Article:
2015 Cheshire Prize for Literature winner is announced.

Posted on 20th November 2015

A moving story about child abuse, as seen through the eyes of a young girl, has been awarded first prize in the 2015 Cheshire Prize for Literature.

Pictured, left to right, are Dr Ian Seed; Dr Michael Arditti; Cathy Bryant; Lynne Parry-Griffiths; Pauline Brown; High Sheriff of Cheshire, Mr Bill Holroyd; and Vice-Chancellor of the University of Chester, Professor Tim Wheeler.
Pictured, left to right, are Dr Ian Seed; Dr Michael Arditti; Cathy Bryant; Lynne Parry-Griffiths; Pauline Brown; High Sheriff of Cheshire, Mr Bill Holroyd; and Vice-Chancellor of the University of Chester, Professor Tim Wheeler.

The winner was announced at the 12th High Sheriff’s Cheshire Prize for Literature evening hosted by the University of Chester, where the novelist, literary critic and broadcaster, Dr Michael Arditti, was the guest speaker.

Dr Arditti has written nine novels The Celibate (1993), Pagan and her Parents (1997); Easter (2000); Unity (2005); A Sea Change (2006); The Enemy of the Good (2009); Jubilate (2011); The Breath of Night (2013) and Widows and Orphans (2015), as well as a collection of short stories Good Clean Fun and several radio and stage plays. His novel Easter won the Waterstone’s Mardi Gras award. Much of his work explores issues of spirituality and sexuality.

A literary critic and broadcaster too, he has strong links with the University and was awarded an honorary Doctor of Letters in 2013.

During the evening, Dr Michael Arditti provided an insight into his career and took questions from the audience before joining the current High Sheriff of Cheshire Mr Bill Holroyd in handing awards to the winner and runners up.

This year’s competition was for a short story and attracted scores of entries from writers across the country, who all have a connection with the county. 

The first prize of £2,000 was presented to Pauline Brown for her short story Tick Tock, which was read out by Dr Arditti.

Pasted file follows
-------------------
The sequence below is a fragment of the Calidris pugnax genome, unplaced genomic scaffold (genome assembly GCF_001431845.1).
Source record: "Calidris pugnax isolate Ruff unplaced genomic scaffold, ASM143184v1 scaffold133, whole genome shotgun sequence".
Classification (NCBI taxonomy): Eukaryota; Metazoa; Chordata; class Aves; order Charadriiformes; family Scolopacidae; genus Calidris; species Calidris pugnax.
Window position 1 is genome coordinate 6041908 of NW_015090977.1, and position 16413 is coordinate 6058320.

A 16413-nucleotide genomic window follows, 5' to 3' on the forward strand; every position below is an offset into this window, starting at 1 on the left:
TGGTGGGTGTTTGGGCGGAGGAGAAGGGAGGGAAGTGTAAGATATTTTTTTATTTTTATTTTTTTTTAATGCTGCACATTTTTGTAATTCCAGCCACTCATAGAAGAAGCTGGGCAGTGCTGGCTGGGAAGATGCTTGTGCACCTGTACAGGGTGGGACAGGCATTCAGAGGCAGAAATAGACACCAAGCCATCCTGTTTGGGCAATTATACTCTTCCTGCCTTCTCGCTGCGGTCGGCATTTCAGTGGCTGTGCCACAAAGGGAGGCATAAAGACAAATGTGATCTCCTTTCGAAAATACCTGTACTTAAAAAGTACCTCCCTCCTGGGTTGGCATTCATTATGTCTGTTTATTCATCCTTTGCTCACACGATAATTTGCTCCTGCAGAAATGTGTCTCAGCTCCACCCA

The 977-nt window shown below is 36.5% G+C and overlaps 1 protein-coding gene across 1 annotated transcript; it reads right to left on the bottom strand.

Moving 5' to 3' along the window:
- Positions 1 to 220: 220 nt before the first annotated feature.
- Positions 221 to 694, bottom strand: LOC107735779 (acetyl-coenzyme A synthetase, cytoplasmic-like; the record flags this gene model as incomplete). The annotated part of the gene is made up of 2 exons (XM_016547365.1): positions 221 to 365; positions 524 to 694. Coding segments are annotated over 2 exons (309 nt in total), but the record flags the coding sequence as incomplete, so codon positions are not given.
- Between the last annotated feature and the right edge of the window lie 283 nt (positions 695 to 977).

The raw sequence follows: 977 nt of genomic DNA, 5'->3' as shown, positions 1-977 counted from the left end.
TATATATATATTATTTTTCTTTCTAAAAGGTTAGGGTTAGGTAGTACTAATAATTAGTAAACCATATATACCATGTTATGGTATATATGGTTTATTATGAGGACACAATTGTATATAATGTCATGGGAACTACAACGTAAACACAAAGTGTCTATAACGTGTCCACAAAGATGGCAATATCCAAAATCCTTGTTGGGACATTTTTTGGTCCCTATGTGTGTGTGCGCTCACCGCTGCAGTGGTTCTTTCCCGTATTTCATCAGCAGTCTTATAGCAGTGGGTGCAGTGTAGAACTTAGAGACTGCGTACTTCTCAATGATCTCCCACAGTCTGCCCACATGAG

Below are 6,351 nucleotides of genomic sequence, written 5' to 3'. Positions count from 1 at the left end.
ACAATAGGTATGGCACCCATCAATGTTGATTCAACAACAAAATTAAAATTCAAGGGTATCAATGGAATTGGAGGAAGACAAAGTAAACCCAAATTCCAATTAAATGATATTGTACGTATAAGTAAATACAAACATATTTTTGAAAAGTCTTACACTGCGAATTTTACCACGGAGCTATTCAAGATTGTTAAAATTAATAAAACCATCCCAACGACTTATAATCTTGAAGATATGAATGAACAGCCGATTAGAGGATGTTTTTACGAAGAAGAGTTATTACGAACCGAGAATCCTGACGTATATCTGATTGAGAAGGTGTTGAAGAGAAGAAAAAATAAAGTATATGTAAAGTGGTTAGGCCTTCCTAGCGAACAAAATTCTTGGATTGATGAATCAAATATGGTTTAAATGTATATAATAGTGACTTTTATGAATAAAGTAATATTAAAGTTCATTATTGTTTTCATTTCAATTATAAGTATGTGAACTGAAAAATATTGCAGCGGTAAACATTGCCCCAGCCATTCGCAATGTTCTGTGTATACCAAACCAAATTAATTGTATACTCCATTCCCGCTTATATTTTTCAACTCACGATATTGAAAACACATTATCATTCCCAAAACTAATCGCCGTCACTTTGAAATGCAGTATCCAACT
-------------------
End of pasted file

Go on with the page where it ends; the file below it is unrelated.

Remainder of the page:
Pauline Brown said: “It’s an absolutely amazing feeling to win, I’m completely stunned. I’ve won a couple of flash fiction competitions, but nothing as big as this. It was also extremely special to hear Dr Arditti’s wonderful reading of my story. Many thanks to all, and my congratulations to the runners-up too.”

The highly commended runners-up, who received £250 for their wor on the night were:

  • Cathy Bryant: For Yourself Alone.
  • Lynne Parry-Griffiths: My Will Ne’er Be Done.

As well as cash prizes, the winning entries and a selection of other submissions will be included in an anthology produced by the University of Chester Press next year.

Competition judge Dr Ian Seed, Lecturer in Creative Writing and Programme Leader, BA Creative Writing, at the University of Chester, said: “I’d like to thank all those who took part – we had 226 entries from all over the world and so many good stories. The judging panel was looking for stories that satisfied various criteria – character, storyline, plot, and use of imagination. More than anything, we were looking for stories that ‘got beneath the skin’ and left a lasting impression, and our winner and our highly commended runners-up definitely did that. Our congratulations go to them, and to our winner, Pauline Brown, in particular. We wish her a very successful writing career.”